It started with petrol bombs and then, as we began to target the more serious activists, it went over to bomb attacks and then there were specific activists who were removed and eliminated from society.
264. The covert unit was also involved in the following operations:
a On 6 May 1987, Mr Joe Tsele, a UDF activist, was shot dead in his home in Bophuthatswana by Joe Mamasela.82
b On the night of 15 July 1986, nine youths were shot dead and their bodies set alight in a house in Kwandebele. This operation happened just three weeks after ten youths had been killed near Nietverdiend (see above).
c In the same month, Messrs Jackson Maake, Andrew Maponye Makope and Harold Sello Sefolo were abducted and taken to an abandoned Portland Cement Company property near Pretoria. Here they were interrogated and shocked with high voltage electricity until they were dead, one by one. Mr Sefolo, the last to die, witnessed the deaths of Mr Maake and Mr Makope. The bodies of the three were taken and placed on a landmine on an abandoned road in Bophuthatswana. The landmine was then detonated.83
d Shortly after the above operation, an unknown person was abducted and taken to a deserted area in Bophuthatswana. Applicant Constable Sampina Bokaba testified that Hechter questioned Sefolo and, dissatisfied with his responses, tied a wire around his neck and strangled him, with the assistance of Warrant Officer van Vuuren. Sefolo’s body was then dumped in the veld with a tyre placed around his neck. Petrol was poured over him and he was set alight.84
e In 1987, an unnamed man believed by the Security Branch to be a member of MK was picked up for questioning. He was driven into Mamelodi by between six and eight operatives, including Brigadier Cronje, the Divisional Commander of Northern Transvaal Security Branch, and asked to identify houses where MK members were hiding. When he was unable to identify a single house, he was assaulted by the operatives. Captain Prinsloo testified that he throttled the captive until his body became limp and sank to the ground. Lieutenant Momberg and Sergeant Goosen picked the victim up and placed him on a landmine, which was then detonated. Lieutenant Momberg, who lit the fuse, testified that he heard the explosion as he ‘walked away from this scene towards the bus and climbed in’. The group then went back to Pretoria (Pretoria hearing, 1999.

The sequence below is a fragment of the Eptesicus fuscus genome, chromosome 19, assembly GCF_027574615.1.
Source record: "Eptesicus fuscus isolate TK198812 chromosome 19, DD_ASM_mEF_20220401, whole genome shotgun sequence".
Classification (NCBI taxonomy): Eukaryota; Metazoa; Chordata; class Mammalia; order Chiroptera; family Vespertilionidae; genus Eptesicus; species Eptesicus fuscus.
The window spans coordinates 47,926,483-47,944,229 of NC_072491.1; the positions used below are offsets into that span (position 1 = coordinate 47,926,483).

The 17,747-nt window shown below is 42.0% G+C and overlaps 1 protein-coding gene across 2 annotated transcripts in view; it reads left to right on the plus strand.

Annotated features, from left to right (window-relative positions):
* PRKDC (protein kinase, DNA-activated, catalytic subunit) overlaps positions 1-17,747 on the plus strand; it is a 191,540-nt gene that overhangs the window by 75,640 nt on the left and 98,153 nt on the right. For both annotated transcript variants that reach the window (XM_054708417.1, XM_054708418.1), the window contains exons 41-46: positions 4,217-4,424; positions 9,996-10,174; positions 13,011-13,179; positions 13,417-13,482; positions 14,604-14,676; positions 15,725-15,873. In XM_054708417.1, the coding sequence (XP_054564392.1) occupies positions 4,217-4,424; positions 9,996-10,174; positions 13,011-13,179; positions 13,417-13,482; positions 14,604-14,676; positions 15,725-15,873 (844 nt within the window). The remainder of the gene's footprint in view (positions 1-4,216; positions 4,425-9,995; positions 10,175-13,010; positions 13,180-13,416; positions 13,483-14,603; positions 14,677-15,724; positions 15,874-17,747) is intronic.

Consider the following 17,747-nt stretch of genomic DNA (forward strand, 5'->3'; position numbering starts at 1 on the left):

f Amnesty applicants confirmed that Sergeant David Mothasi and Mrs Busisiwe Irene Mothasi were killed by members of the covert unit at their home in Temba, Bophuthatswana on 30 November 1987, allegedly on the instructions of the Divisional Commissioner of Police, Brigadier Stemmet.85They further testified that there had been no instruction to kill Mrs Mothasi, and that her killing by Constable Joe Mamasela was unauthorised. In his section 29 appearance before the Commission, Mamasela claimed that his instructions were that both Sergeant and Mrs Mothasi and their five-yearold son were to be killed, but that he had spared the life of the child. Constable Mamasela did not apply for amnesty.
265. Lieutenant Jacques Hechter of the Northern Transvaal Security Branch (see above) also acted as the link with an SADF Special Forces covert operational unit that was involved in conducting joint operations with the Northern Transvaal Security Branch. Brigadier Cronje testified that Brigadier Schoon, head of Section C (terrorist investigations) at Security Branch Headquarters, instructed him to work with the SADF’s Special Forces. This confirmed Brigadier Cronje’s opinion that the Security Branch was now engaged in all-out war. At the Security Forces hearing that took place from 2–10 October 2000, he testified that:
[Special Forces] was the special combat unit working with covert actions. If Brigadier Schoon gave me instruction to work with Military Intelligence I would not have considered than an instruction [for] war, but the instruction to work with Special Forces was a direct instruction to get involved in direct military warfare. I accepted Brigadier Schoon’s instruction and respected it as an instruction to get directly involved with military action in a military way. It was therefore no longer normal policing actions or tasks which I had to carry out. My responsibilities were therefore far wider.
266. The covert unit undertook at least three joint operations with SADF Special Forces (see below).80 Joint Management Committee. 81 These are not mutually exclusive categories : many incidents involve multiple violations, where a person may be abducted , tortured and then killed. Similarly killings include those killed during an attack on a home. 82 Volume Two, Chapter Three, p p. 232–3 . 83 See Volume Two, Chapter Three, pp. 238–9 . 84 Hearing 27 March to 7 April 2000. See Volume Tw o, Chapter Th r e e, p. 2 3 8 ; AC / 1 9 9 9 / 0 3 2 ,A M 2 7 7 7 / 9 6 , AC / 1 9 9 9 / 0 3 0 ,A M 2 7 7 6 / 9 6 , AC / 2 0 0 0 / 1 0 7 ,A M 5 4 6 0 / 9 7 . 85 See Volume Tw o, Chapter Tw o, p. 2 7 1 .